With New Zealand’s strong sun and warm days, moderating influences are more about site selection for cooling influences during the heat of the day, despite its baseline cool climate position.  Waiheke Island has a very warm climate, with small diurnal variation, and extreme heat has been known to give cooked flavours to wine.  Cooling breezes compensate in part, but the island has adapted its varietal mix to the warmth with syrah, cabernet sauvignon, merlot, chardonnay and viognier.  The island is hilly, so, said Matt Allen, the vineyard manager of Man O’War Vineyards, “we use south-facing slopes [away from the sun], which are sub-optimal for sun and light intensity for our whites, and the reds are on warmer, north-facing slopes.”  

Sitting at the bottom of North Island, Martinborough has no protection from the cold Southerlies, coming up from the Antarctic.   These cold southerlies influence Marlborough as well, and can whip through the Cook Straits towards Nelson.  Mike Trought, research leader at Marlborough Wine Research Centre said of Marlborough sauvignon blanc “the Awatere has smaller diurnals [than the Wairau], it’s cooler and can get southerly blasts which give tomato stalk and gooseberry characters, as well as vivacity.”

Rippon Vineyard is another case in point.  Owner Nick Mills said: “The thermal mass of Lake Wanaka is 13°C in winter and 15°C in summer. We have hot days, with average temperature of 30°C, but we get a cooling breeze from lake.  And the lake moderates our frost risk. We’ve had only 3 serious frosts in 25 years.” He added “Ruby Island [in the lake] blocks or rather ‘spoils’ the norwesterly winds a bit, it helps to dissipate the wind.  The island is a very important part of our mesoclimate.”

Regional identity

Developing amongst all of this is the emergence in New Zealand of real, identifiable, regional character, which includes an improving matching of grape varieties with site.  Clear trends are emerging such chardonnay, viognier, Bordeaux reds and syrah from the warmer North Island; pinot noir moving to slopes in Marlborough for better expression; and indeed different expressions of pinot noir depending on its regional origin.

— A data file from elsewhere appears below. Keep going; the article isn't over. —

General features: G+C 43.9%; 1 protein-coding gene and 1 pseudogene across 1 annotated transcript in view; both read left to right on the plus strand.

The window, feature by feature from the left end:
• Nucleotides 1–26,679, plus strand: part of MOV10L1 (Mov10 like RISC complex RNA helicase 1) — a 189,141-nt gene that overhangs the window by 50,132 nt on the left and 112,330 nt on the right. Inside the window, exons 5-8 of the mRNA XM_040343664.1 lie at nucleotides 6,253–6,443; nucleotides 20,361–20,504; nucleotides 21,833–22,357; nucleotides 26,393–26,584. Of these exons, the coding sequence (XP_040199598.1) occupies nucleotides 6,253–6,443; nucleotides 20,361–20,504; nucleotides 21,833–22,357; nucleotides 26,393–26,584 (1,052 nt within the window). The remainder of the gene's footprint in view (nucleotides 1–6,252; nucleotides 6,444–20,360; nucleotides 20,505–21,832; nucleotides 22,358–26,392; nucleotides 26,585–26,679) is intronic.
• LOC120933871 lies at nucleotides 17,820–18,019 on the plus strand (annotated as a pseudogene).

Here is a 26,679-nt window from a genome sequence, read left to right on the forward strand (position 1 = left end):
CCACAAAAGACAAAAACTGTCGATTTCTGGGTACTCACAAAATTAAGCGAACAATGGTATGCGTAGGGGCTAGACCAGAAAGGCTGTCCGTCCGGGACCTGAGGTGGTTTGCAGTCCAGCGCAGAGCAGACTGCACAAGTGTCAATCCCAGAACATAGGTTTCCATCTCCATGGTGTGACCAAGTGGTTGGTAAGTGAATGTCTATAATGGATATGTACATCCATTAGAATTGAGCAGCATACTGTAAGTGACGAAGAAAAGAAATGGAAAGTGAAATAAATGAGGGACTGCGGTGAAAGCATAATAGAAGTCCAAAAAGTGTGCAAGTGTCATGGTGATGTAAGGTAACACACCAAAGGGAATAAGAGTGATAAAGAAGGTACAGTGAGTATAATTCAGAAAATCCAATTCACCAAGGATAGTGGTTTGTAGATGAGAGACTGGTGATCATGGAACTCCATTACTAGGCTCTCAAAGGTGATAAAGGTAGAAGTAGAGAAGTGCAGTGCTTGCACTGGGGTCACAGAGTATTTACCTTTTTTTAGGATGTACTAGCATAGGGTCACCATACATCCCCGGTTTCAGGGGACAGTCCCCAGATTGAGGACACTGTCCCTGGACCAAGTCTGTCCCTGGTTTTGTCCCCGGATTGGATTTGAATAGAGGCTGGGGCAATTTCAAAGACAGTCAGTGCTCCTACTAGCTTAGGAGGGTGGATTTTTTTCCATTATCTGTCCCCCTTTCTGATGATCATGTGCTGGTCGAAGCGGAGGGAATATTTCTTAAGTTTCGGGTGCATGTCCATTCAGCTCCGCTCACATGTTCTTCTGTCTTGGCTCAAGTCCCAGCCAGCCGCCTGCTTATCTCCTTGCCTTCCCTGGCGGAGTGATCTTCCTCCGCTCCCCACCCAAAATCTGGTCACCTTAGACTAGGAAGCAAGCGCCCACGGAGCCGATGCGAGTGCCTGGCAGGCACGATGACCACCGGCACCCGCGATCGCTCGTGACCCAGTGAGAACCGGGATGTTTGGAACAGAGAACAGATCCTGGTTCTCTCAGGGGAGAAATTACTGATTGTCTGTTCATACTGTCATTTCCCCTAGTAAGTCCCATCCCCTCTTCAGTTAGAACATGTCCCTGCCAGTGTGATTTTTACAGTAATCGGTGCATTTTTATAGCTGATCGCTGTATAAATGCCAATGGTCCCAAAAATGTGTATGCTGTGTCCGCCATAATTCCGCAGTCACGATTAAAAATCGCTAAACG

The greater humidity towards the north of NZ enables quicker ripening. In Hawkes Bay, said Tim Turvey of Clearview Estate, the climate is “cool, more temperate daytime temperatures with warm night time temperatures. We get sea breezes all day and the temperature doesn’t drop at night.” This suits ‘warmer’ grape varieties and Hawkes Bay has over 80% of NZ’s plantings of merlot and cabernet sauvignon, and, on a smaller scale, syrah.  And it is syrah that’s creating all the excitement as the later-ripening cabernet sauvignon declines slightly. At the 2007 Air New Zealand wine show, the Champion Wine of the Show Trophy went to syrah for the first time – Trinity Hill’s Homage Syrah 2006.

Aromatic varieties such as riesling, pinot gris, and gewürztraminer are beginning to make a name for themselves in Nelson, where, said Hermann Seifried, “the climate is temperate, with an ocean influence.  Hot for us in summer is 24°C to 25°C.” And this despite the region claiming to have the highest sunshine hours on average, in NZ. Seifried is impressed with the mouthfeel and extract achievable in Nelson and he plans to plant 1,000 grüner veltliner vines during 2008, one suspects harking a little to his Austrian heritage as well as the inherent quality of the grape variety.

There's more than vines

There's more than vines

But it is pinot noir where most regional flavour differences are coming to light, in those regions where it’s found a natural home: Martinborough and Wairarapa, Marlborough, Canterbury/Waipara and Central Otago.